Breast Reconstruction in Sugar Land, Katy, and Houston, Texas
What You Need to Know
Breast cancer is a challenging journey for any woman, but there are options available to help restore confidence and hope after the breast cancer is removed. One of those options is breast reconstruction. In this section, we'll explore what breast reconstruction is, who it's suitable for, and what the procedure involves.
Types of Breast Reconstruction
There are two main types of breast reconstruction: implant-based reconstruction and autologous reconstruction.
Implant-based Reconstruction: This is the most common type of breast reconstruction. The surgeon places an implant under the chest muscle or the remaining breast tissue. The implant can be filled with saline or silicone gel. The size, shape, and type of implant used will depend on the patient's preference and anatomy.
Autologous Reconstruction: This type of reconstruction uses the patient's own tissue to rebuild the breast. The surgeon takes tissue from another part of the body, such as the abdomen, back, or buttocks, and uses it to create a new breast mound. This type of reconstruction is more complex and requires a longer recovery time, but it can result in a more natural-looking breast.
Breast Reconstruction Procedure
Breast reconstruction can be done at the same time as the mastectomy or at a later date. The procedure involves several steps, which may vary depending on the type of reconstruction chosen.
Tissue Expansion: This step is necessary for some implant-based reconstruction. The surgeon places an expander device under the chest muscle or the remaining breast tissue. Over several weeks, the expander is gradually filled with saline to stretch the skin and muscle.
Implant Placement: This step can be done independent of tissue expansion or after tissue expansion is accomplished. In terms of tissue expansion methods- once the skin and muscle have been stretched enough, the surgeon removes the expander and replaces it with a permanent implant.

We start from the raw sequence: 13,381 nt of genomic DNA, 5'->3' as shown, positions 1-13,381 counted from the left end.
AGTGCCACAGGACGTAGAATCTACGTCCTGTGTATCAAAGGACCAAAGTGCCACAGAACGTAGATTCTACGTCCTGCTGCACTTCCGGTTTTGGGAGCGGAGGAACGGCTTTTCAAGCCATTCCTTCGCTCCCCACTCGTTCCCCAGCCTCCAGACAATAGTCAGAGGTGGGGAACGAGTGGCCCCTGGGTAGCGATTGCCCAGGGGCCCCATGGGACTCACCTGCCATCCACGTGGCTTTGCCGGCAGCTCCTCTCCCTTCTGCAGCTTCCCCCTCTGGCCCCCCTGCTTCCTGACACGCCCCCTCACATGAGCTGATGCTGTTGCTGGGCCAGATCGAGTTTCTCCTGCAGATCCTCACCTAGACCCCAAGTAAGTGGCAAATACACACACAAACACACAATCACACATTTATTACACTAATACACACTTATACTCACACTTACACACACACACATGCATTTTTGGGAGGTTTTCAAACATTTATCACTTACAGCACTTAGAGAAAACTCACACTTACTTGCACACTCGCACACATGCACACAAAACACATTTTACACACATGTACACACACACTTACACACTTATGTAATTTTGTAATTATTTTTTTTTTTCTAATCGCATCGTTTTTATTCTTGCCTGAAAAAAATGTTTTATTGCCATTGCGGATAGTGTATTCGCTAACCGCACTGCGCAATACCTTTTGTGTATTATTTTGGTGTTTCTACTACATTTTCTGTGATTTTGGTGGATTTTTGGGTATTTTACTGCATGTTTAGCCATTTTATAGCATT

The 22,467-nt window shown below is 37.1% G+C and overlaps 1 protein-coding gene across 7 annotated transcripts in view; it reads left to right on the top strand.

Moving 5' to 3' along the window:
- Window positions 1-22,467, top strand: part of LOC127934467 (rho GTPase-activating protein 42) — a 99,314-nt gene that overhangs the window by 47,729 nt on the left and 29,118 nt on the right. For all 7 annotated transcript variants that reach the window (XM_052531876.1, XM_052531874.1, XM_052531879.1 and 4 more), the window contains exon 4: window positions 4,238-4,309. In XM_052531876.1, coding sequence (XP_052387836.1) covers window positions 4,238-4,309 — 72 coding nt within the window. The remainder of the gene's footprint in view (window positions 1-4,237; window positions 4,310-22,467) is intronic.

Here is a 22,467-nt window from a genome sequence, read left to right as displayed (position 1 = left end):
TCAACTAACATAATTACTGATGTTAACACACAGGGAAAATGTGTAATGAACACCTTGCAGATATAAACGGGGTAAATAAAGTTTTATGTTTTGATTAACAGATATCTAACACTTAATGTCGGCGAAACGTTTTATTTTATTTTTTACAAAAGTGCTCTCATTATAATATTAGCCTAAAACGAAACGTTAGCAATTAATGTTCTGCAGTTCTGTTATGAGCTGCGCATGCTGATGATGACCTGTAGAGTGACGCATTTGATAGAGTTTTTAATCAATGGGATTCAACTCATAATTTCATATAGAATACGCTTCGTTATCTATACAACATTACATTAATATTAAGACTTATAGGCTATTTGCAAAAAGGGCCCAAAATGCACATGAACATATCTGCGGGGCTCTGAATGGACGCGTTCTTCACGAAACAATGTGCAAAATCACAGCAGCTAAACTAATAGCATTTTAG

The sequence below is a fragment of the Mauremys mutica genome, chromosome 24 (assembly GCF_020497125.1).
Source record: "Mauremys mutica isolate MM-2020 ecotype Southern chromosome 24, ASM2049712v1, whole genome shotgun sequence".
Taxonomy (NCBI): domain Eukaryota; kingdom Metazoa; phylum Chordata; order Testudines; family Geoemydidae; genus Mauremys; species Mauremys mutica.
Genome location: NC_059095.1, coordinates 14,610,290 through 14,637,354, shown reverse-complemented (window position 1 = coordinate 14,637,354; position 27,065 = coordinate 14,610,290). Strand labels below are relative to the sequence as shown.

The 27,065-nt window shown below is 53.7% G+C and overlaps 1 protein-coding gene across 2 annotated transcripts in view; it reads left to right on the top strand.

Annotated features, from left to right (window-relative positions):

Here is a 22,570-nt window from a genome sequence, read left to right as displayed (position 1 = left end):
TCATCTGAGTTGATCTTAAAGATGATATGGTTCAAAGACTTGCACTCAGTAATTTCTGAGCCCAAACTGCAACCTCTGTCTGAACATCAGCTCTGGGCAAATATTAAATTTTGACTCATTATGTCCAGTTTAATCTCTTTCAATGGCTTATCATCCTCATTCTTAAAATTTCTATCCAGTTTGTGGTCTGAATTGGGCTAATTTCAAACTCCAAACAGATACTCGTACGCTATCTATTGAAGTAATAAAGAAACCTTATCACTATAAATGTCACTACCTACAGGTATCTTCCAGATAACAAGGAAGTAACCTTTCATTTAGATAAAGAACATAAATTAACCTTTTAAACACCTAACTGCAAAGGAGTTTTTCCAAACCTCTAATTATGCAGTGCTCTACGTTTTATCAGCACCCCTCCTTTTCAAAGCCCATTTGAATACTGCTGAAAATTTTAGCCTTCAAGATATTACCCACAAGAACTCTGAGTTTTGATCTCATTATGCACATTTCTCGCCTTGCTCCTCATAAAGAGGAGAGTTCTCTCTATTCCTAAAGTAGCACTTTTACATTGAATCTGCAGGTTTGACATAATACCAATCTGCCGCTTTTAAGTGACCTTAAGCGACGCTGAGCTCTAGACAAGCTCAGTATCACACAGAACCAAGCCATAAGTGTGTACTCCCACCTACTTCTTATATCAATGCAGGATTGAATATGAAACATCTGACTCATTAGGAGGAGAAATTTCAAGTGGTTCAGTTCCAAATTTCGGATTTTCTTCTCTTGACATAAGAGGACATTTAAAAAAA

Autologous Tissue Reconstruction: This type of reconstruction involves removing tissue from another part of the body and using it to create a new breast mound. The surgeon carefully reattaches the blood vessels and shapes the tissue to match the remaining breast.
Nipple and Areola Reconstruction: This step is optional but can help complete the breast reconstruction. The surgeon can create a new nipple and areola using the patient's own tissue or a tattoo.
Recovery time varies depending on the type of reconstruction chosen. Patients may experience pain, swelling, and bruising, but these symptoms can be managed with medication. Patients may need to take time off work and avoid strenuous activities for several weeks. It's essential to follow the surgeon's post-operative instructions carefully to ensure a smooth recovery.
Breast reconstruction is a personal decision that requires careful consideration and planning. It's important to consult with a qualified plastic surgeon to discuss the options and decide which type of reconstruction is right for you. The procedure can restore confidence and help women feel more like themselves after breast cancer surgery.
Plastic Surgery patients who work with Dr. Eric Humble are in the caring hands of someone who is living into a missional approach to medicine – a person of passion and vision who believes that the work of plastic surgery is the work of life transformation.